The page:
09-14-2013 11:10 PM
When you buy a score, in the FICO Score Summary it shows the following:
Amount of debt
Length of credit history
Amount of new credit.
Next to it it states "How You Rate" with the following:
I have been debt free approaching a year and amount of debt still states "Good." How do I get it to Great if I already owe nothing? I had over $50,000 in loans and at that time it showed up as Not Good, yet after paying the loans off it is stuck at Good? My understanding is that a portion of your score is how much you owe, yet my score improved zero points. I am at the point now that I am considering waiting a year and a half to two years and saving up the cash to buy a new home (new construction). I think this FICO thing is rigged. I can't prove it, but it just feels that way.
09-15-2013 07:35 AM
Look in your "Credit At-A-Glance" page within your FICO report. Does it show all $0 balances? If not, than can be a culprit. Another thing that might come into play is your mix of credit. How many open CCs do you have?
09-15-2013 02:43 PM
Yes, all balances show $0. As far as mix of credit, I only have installment loans (all closed) and that is what I suspect is hurting my scores. I tried to remedy this by applying for a Sears Card and was turned down. I was told my score was too low 618 Equifax. I suspect they didn't use the same FICO Score as myFICO (my FICO Equifax 714), as the range they stated in the letter was 250-900. I believe that is different from this website. It just seems like I only have two choices now, pay cash for the rest of my life, or get a secured card to get the ball rolling. Even if I did qualify for a mortgage, at what rate would it be? I just find this credit scoring totally useless. Oh, after applying for the credit card my score on myFICO went down to 709. Unbelievable!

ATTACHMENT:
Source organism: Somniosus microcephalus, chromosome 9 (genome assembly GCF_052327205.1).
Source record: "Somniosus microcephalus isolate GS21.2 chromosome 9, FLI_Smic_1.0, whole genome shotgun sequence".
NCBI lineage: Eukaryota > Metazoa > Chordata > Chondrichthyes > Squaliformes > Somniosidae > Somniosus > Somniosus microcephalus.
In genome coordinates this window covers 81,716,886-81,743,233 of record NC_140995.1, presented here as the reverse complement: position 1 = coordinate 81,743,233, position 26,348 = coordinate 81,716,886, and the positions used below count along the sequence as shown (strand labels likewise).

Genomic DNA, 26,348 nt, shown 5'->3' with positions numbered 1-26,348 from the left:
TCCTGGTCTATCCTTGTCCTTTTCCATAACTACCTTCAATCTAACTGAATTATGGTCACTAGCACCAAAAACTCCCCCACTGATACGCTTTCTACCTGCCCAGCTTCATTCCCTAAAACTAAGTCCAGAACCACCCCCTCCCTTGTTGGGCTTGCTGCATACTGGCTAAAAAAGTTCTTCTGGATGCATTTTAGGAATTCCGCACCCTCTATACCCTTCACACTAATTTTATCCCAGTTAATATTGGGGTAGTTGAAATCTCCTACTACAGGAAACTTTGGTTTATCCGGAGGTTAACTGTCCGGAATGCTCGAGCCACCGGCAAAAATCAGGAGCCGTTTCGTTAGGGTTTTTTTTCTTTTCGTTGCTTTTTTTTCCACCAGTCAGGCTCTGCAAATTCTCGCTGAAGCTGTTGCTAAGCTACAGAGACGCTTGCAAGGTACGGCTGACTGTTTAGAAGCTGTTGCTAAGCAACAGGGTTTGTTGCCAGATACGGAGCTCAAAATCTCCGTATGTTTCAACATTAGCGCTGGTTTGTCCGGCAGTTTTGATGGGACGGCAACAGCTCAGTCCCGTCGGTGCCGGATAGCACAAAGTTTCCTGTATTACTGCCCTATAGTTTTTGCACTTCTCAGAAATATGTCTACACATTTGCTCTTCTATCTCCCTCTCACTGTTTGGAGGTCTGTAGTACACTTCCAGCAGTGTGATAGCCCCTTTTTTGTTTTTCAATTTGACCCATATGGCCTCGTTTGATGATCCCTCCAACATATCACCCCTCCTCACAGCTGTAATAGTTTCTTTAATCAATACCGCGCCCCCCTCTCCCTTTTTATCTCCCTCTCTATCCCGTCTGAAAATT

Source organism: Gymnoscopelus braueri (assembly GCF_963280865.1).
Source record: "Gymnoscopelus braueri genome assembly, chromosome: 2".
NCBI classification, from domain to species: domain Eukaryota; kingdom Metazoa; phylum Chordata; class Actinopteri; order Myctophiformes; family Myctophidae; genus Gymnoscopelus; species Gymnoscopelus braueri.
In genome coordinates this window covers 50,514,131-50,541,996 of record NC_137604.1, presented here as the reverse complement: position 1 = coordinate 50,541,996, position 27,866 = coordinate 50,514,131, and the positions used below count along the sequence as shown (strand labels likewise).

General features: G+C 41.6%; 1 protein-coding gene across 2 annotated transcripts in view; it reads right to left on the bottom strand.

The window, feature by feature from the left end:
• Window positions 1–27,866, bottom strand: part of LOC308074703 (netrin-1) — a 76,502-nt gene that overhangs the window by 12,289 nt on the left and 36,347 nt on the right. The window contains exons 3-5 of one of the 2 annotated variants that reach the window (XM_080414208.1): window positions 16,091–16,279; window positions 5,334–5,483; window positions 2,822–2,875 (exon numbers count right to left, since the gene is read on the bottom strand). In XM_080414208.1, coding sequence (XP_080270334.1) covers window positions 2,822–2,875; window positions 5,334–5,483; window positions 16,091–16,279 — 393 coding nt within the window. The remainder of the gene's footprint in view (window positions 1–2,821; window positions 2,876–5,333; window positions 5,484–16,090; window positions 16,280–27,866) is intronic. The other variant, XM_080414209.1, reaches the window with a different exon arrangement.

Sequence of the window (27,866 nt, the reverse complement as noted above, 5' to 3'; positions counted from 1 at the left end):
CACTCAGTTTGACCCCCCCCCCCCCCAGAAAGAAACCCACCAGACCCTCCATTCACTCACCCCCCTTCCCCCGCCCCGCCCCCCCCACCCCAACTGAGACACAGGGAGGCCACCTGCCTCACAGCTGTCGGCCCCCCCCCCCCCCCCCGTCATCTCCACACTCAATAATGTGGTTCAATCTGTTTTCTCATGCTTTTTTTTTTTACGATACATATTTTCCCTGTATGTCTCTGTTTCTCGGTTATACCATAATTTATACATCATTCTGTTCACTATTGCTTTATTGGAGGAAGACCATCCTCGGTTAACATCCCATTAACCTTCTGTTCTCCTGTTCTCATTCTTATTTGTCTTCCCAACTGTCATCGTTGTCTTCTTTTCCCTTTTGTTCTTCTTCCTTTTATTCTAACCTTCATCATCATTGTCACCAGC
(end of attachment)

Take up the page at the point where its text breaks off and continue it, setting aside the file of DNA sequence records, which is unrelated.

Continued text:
09-15-2013 04:06 PM
What accounts do you have open? Something has to be open otherwise a FICO wouldn't generate.
YMMV on the rate and the mortgage product. If you go FHA, for example, your rate is relatively the same whether your score is low or high. Conversely, a conventional loan would largely hedge on your FICO, income, DTI, amt borrowed vs. value, down payment, etc.
The 900-score range could be a CC-enhanced FICO which weighs your CC experience over your other TLs.
09-15-2013 06:13 PM
Great. I applied for that credit card two to three months ago. So if I looked up my scores now, I might find that I have no score at all. I Googled "No FICO Score" and it states that you might not have a score six months after the last account reported. This means that from the last time they reported a zero balance I had six months to open up something new (I was still within that window when I applied for the Sears Card). It looks like I am screwed now.